An "old maid's convention"
held at Elkhart, III., recently.
Of every hundred Portuguese pcas-J
ants only twenty can read nnd wrlto.
Copenhagen has tho largest zoologi
cal garden In Europe. It ombrntc
Three oil wells at Illbl-Elbat, In thcr
Haku district, produced over 0,000,000
barrels last year.
Several soldiers who went through
tho light at Santiago fainted at Co
lumbus, 0 tho other day when they
wero being vaccinated,
Herltn Is to havo a special Insti
tute tor tho study ot bygleno as apt
piled to tho troples. Professor Koch
has drawn up a plan for It.
"Did you say I lied dollboratelyt".
"Well, not exactly. My remark waa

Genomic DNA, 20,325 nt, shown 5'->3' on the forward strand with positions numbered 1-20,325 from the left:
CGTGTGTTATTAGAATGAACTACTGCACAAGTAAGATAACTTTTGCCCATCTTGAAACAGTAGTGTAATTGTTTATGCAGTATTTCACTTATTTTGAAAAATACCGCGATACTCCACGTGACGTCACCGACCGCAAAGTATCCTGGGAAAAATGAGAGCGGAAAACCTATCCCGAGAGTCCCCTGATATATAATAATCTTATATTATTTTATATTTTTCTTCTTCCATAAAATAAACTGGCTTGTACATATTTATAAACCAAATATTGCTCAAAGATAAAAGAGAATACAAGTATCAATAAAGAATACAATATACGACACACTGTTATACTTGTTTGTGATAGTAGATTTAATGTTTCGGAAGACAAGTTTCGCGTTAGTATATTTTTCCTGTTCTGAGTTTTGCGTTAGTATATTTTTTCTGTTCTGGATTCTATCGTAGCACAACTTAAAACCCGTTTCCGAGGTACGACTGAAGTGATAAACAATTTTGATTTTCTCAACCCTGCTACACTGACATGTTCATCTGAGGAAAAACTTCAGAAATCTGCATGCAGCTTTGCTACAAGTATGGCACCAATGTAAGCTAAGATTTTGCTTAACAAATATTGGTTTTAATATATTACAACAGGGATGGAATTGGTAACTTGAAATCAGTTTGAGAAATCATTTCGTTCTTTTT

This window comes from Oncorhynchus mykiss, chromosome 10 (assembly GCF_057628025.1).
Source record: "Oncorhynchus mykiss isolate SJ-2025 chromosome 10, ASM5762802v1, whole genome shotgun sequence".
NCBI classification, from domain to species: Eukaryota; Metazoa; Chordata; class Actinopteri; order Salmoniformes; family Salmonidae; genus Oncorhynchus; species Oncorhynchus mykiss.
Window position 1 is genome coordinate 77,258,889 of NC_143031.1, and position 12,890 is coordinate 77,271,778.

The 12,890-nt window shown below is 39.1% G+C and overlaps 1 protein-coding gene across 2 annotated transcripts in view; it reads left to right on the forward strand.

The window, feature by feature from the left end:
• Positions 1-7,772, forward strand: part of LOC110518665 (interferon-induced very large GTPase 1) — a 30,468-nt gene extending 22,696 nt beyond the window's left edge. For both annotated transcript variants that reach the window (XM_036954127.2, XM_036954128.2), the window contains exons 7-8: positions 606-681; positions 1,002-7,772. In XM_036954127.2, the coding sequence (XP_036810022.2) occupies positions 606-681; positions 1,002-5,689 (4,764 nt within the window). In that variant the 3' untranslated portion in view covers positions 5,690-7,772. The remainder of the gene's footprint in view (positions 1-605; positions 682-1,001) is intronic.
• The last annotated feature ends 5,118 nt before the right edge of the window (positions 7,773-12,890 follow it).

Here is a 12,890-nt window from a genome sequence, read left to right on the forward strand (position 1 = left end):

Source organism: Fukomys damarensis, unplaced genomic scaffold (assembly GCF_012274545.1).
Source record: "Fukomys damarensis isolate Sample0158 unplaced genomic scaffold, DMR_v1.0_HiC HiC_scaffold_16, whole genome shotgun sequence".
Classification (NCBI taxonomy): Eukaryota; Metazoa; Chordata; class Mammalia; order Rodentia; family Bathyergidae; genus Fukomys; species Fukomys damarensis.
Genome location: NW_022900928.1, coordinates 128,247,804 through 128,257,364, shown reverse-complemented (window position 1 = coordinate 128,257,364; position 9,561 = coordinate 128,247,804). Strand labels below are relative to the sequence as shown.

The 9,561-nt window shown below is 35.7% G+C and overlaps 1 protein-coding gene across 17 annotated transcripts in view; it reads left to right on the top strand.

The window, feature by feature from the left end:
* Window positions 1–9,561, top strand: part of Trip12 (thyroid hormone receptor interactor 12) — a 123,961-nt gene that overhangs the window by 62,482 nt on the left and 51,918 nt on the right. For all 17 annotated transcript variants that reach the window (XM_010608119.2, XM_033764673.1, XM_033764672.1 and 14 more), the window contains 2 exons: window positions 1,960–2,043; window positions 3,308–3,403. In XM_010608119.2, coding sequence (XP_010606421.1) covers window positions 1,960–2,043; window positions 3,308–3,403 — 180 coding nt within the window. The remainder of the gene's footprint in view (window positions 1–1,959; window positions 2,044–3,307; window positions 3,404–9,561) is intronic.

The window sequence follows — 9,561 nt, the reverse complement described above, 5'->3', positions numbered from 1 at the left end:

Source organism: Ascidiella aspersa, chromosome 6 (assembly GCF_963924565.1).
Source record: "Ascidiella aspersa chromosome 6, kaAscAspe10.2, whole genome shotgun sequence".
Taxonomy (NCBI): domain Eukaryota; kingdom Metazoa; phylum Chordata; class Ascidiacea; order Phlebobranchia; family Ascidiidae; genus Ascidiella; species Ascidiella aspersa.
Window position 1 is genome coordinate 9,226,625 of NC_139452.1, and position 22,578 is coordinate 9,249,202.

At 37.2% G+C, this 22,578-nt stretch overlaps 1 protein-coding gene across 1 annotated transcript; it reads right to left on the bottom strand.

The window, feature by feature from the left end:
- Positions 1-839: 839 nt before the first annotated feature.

that you couldn't tell a deliberate
truth." Philadelphia North Ameri
can. Sir Walter Ueeant says no man has
fewer amusements thun himself, lie
Is too short-sighted for billiards or
tennis, and has even dropped the occa
sional gamo ot whist.
A French philological Journal esti
mates that ot the 800 different lan
guage spoken on tho globo, S3 aro In
ose In Hurope, HI In Africa, 123 in
Asia, 417 In America and 117 In
A month's suppllea for tho South
Carolina dispensaries, recently pur
chased. InoludH 916 barrel of whis
ky, thirty barrels of gin, ten barrels of
runt, 420 eases ot whisky, 100 oases ot
wine, four carloads of beer, five bar
rels of ale and five barrel ot porter.
Uncle Joshua We's got ter havo
some more coaling stations. Undo
Jededlah What do we need 'era fcrT
Unele Joshua Why, ter aeeommodate
our navy, yo know. Uncle Jededlak
A bigger navyt We don't need that,
cither. Unele Joshua Wo don't?
How'd e defend our new ooaliii
ttaUoBx, UwnT Judge,